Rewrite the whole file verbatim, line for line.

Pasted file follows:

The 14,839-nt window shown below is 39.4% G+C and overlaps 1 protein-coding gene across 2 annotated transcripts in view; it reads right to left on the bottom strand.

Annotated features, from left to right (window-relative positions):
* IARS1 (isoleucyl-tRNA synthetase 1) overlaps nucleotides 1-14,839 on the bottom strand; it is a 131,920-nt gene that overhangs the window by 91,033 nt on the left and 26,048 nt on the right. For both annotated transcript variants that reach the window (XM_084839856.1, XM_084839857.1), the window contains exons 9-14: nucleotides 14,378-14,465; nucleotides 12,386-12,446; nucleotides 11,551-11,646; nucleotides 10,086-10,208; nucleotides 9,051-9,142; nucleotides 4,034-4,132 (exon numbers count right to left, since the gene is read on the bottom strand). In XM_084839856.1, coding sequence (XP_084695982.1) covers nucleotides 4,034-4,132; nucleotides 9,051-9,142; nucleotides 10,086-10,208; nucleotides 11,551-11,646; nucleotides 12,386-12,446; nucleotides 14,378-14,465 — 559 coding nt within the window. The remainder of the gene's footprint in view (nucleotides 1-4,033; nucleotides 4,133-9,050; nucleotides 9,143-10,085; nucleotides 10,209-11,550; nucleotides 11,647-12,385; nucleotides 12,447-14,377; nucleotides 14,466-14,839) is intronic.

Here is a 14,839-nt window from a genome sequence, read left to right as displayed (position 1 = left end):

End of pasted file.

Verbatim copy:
The 14,839-nt window shown below is 39.4% G+C and overlaps 1 protein-coding gene across 2 annotated transcripts in view; it reads right to left on the bottom strand.

Annotated features, from left to right (window-relative positions):
* IARS1 (isoleucyl-tRNA synthetase 1) overlaps nucleotides 1-14,839 on the bottom strand; it is a 131,920-nt gene that overhangs the window by 91,033 nt on the left and 26,048 nt on the right. For both annotated transcript variants that reach the window (XM_084839856.1, XM_084839857.1), the window contains exons 9-14: nucleotides 14,378-14,465; nucleotides 12,386-12,446; nucleotides 11,551-11,646; nucleotides 10,086-10,208; nucleotides 9,051-9,142; nucleotides 4,034-4,132 (exon numbers count right to left, since the gene is read on the bottom strand). In XM_084839856.1, coding sequence (XP_084695982.1) covers nucleotides 4,034-4,132; nucleotides 9,051-9,142; nucleotides 10,086-10,208; nucleotides 11,551-11,646; nucleotides 12,386-12,446; nucleotides 14,378-14,465 — 559 coding nt within the window. The remainder of the gene's footprint in view (nucleotides 1-4,033; nucleotides 4,133-9,050; nucleotides 9,143-10,085; nucleotides 10,209-11,550; nucleotides 11,647-12,385; nucleotides 12,447-14,377; nucleotides 14,466-14,839) is intronic.

Here is a 14,839-nt window from a genome sequence, read left to right as displayed (position 1 = left end):